While driving one day, Meta Herrick Carlson, a 2008 Luther Seminary graduate who is currently a pastor at Zion Lutheran Church in Minneapolis, saw a homeless man holding a sign at the exit of the freeway. It gave her an idea. What if, instead of seeing someone holding a cardboard sign that represented scarcity, Lutherans took to the streets with cardboard signs expressing abundance?
Carlson selected the day before the 10th anniversary of the Sept. 11 attacks for Lutherans across the country to positively reflect on how they could promote God's word and invite others to express their faith. She hoped to reach people while they were driving in their cars, listening to the radio give news of war and oppression.
Carlson, who started generating interest in participation through a Facebook invitation to ELCA clergy members, also created a blog that captures images and stories submitted by Lutherans who participated across the country.
Eric Hoffer, M.Div. senior, participated and made a sign that said "Take it from this big sinner ... God loves YOU."
"I was done with internship," said Hoffer, "but I still wanted to do it, so I went out to the streets by myself with the sign and wore my collar."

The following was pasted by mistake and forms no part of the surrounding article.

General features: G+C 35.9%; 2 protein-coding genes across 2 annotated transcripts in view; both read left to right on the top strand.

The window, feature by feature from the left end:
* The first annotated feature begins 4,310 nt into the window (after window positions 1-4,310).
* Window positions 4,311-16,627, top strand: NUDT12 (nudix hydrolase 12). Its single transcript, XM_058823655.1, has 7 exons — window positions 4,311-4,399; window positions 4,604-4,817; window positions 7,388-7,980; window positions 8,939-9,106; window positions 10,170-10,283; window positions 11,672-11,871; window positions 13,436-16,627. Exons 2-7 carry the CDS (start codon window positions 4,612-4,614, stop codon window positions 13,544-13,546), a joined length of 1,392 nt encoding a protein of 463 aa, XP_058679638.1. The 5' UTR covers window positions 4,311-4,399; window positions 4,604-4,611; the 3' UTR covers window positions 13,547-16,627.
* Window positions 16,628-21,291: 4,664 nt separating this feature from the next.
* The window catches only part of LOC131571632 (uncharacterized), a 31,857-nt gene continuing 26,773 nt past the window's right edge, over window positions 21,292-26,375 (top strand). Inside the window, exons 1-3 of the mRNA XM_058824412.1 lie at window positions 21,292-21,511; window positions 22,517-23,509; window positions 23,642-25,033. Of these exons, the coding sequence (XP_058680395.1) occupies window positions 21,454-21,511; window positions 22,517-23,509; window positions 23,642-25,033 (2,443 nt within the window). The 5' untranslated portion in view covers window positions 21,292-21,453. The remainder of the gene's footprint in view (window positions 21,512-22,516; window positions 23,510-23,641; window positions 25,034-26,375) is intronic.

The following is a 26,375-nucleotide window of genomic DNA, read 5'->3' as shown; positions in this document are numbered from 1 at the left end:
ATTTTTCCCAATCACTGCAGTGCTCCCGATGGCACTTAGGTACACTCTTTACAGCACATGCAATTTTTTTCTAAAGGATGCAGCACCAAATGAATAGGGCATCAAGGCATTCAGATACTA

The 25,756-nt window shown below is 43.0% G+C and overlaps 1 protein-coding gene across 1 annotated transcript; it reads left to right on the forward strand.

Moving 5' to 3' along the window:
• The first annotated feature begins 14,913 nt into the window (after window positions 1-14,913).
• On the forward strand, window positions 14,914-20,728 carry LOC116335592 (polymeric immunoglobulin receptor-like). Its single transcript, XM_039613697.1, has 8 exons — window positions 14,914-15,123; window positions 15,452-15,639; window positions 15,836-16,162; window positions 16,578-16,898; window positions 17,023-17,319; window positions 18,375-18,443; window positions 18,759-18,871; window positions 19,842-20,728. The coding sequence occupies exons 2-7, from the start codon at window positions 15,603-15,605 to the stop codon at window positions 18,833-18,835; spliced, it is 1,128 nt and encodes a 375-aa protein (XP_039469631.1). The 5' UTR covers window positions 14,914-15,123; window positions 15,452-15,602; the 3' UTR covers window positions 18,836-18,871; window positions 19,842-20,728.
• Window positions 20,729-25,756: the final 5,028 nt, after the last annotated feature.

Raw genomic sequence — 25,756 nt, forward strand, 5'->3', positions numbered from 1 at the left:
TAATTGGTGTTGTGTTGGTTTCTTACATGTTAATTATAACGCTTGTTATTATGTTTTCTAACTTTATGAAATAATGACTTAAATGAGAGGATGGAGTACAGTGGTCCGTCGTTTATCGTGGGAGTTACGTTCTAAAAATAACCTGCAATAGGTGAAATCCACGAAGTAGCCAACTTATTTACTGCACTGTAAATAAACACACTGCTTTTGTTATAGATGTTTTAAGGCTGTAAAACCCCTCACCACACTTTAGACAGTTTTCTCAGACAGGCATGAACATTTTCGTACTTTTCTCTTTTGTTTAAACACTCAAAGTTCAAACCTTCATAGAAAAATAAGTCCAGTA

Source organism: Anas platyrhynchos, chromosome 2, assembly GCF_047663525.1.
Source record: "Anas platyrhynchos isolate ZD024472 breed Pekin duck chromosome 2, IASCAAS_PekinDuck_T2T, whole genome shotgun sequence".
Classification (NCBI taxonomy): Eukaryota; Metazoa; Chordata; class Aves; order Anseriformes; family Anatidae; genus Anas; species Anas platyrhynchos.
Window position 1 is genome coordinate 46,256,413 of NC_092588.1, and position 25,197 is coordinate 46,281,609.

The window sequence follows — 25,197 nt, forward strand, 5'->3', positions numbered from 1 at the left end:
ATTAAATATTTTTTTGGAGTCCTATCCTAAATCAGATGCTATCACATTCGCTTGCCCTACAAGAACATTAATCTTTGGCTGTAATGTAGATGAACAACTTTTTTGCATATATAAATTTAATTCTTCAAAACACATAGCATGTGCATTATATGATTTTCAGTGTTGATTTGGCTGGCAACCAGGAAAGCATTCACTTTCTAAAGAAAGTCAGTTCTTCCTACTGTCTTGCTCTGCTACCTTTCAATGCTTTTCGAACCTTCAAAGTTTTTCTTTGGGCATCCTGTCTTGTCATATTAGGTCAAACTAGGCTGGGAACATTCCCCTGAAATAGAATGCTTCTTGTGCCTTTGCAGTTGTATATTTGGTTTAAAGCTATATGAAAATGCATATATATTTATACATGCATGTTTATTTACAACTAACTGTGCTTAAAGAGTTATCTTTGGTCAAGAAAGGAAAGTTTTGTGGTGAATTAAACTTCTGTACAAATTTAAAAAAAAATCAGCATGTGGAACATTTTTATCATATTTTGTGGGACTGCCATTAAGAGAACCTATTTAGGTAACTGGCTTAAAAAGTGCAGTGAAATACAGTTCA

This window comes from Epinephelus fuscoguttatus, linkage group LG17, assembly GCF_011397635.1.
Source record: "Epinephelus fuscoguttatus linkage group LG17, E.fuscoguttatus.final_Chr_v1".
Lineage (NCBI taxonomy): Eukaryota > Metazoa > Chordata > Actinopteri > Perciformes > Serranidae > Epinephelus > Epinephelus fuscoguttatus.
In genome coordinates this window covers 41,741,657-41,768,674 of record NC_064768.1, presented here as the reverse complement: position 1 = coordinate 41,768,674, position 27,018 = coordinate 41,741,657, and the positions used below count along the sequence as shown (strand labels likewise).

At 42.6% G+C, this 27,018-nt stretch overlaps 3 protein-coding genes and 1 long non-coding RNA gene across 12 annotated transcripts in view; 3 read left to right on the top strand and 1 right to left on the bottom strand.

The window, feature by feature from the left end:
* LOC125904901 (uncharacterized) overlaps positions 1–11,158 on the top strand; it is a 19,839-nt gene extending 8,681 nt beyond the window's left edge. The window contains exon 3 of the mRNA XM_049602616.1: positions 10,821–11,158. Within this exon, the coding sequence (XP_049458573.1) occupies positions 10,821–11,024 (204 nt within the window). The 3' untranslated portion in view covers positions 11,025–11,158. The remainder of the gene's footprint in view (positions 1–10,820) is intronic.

Bonnie Wilcox, senior pastor at Gustavus Adolphus Lutheran Church in St. Paul, had a large group participate from her congregation. "We had a lot of honks and thumbs up from passersby," said Wilcox.
"I had no idea how many people would turn out," said Carlson. Best estimates reflect that more than 1,000 people participated. "But it shows that a lot of our biggest risks don't need to be line items in a budget. This is about being brave and asking yourself, 'Why not?'"
Despite the success, Carlson doesn't plan on making this an annual event. Instead, she hopes Living Lutheran Creed Day got people's imaginations engaged to encourage them to think about other ways to be unique and go beyond their personal comfort to share their faith.
For more information and more photos, check out the blog www.livinglutherancreedday.blogspot.com and watch the video made by Ben Cieslik, '10, at www.vimeo.com/28872054
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